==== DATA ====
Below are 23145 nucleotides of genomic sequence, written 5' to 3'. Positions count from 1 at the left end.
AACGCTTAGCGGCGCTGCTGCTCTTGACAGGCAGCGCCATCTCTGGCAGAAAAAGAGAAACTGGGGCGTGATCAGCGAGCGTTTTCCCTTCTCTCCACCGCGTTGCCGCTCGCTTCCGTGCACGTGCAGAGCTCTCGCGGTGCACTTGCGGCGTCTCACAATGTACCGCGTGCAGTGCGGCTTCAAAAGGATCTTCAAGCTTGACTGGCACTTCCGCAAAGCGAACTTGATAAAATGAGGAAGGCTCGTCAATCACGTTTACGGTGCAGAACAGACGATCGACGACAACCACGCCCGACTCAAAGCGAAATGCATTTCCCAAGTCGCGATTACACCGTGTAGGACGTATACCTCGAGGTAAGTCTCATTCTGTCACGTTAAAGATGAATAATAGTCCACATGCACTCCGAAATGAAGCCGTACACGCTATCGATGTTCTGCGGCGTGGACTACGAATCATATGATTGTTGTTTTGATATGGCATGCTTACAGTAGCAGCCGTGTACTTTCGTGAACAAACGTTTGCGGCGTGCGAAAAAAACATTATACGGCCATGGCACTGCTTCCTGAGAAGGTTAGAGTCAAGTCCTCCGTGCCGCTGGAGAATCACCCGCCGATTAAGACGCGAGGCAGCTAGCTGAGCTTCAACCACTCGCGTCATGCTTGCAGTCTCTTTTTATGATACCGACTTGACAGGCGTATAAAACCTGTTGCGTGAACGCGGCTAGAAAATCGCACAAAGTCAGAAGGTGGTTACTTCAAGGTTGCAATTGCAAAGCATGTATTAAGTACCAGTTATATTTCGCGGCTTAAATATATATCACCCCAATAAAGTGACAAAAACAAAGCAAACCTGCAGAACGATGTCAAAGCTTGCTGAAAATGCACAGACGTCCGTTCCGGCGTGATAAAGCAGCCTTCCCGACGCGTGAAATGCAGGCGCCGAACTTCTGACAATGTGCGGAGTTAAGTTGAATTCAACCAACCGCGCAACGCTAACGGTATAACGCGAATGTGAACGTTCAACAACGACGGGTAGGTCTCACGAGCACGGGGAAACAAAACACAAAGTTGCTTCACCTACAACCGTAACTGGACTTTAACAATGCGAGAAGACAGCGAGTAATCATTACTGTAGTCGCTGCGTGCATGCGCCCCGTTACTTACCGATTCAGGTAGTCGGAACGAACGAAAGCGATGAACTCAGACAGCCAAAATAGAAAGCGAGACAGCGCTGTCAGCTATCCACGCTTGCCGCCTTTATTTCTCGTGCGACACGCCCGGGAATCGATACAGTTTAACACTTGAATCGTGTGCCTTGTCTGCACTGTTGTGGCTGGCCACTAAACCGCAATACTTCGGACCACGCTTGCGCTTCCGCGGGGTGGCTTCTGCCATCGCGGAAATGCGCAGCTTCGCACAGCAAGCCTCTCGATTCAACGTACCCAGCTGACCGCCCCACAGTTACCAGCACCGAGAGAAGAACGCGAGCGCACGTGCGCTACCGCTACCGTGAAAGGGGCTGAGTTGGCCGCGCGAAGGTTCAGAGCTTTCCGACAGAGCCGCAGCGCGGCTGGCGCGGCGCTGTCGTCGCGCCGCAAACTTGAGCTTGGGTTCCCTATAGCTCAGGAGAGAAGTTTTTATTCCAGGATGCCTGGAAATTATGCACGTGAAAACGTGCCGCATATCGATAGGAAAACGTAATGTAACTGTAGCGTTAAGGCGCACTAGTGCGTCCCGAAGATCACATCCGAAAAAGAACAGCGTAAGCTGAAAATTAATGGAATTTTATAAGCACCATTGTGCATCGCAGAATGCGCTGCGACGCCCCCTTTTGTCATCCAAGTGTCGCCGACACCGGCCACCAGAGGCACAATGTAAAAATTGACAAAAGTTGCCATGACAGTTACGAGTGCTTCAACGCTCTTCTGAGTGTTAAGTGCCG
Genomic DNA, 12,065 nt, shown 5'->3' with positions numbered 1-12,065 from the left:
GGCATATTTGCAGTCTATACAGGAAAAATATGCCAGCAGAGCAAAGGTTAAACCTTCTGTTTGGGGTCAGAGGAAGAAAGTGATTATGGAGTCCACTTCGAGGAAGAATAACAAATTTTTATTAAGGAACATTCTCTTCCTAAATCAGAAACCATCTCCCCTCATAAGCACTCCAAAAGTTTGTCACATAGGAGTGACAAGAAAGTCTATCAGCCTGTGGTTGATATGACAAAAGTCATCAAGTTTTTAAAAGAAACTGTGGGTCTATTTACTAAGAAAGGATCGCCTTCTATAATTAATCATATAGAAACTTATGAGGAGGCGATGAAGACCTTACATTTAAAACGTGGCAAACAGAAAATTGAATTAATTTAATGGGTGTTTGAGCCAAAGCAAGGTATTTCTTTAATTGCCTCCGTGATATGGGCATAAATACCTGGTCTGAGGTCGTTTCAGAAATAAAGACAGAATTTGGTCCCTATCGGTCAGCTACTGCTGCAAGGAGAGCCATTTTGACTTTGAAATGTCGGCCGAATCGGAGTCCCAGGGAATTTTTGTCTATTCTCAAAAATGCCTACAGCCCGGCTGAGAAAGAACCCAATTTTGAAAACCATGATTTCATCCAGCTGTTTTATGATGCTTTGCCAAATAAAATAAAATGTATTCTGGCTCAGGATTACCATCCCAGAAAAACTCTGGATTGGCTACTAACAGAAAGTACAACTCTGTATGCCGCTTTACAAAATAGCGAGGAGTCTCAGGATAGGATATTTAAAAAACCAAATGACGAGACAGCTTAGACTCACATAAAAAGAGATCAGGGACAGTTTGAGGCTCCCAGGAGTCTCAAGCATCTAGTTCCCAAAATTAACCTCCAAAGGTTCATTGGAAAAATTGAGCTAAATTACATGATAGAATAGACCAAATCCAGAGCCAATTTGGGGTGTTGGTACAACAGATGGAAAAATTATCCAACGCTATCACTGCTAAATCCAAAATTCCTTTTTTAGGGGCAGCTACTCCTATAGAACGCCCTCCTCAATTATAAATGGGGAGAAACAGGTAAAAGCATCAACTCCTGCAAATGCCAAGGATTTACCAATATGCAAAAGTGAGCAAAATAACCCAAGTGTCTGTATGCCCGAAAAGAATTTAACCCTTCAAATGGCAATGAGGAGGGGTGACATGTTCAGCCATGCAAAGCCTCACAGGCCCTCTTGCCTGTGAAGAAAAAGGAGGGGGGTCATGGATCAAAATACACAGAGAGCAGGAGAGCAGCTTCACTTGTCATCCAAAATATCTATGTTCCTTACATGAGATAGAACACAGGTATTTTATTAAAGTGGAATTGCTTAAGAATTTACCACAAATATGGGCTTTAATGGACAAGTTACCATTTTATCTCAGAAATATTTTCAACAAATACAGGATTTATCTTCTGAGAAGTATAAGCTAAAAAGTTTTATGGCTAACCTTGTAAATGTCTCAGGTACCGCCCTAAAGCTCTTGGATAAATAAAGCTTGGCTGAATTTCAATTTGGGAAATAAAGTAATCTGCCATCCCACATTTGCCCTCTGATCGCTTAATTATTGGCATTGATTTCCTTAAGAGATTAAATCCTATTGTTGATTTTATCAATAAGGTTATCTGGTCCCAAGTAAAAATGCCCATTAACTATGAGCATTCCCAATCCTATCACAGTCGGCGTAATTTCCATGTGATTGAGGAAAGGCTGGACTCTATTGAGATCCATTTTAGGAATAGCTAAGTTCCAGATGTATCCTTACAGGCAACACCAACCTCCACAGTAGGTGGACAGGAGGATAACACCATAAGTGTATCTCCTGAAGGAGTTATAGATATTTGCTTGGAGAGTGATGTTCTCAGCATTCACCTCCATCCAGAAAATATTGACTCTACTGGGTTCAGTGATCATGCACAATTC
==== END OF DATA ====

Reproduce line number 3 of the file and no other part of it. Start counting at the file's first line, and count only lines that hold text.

Genomic DNA, 12,065 nt, shown 5'->3' with positions numbered 1-12,065 from the left: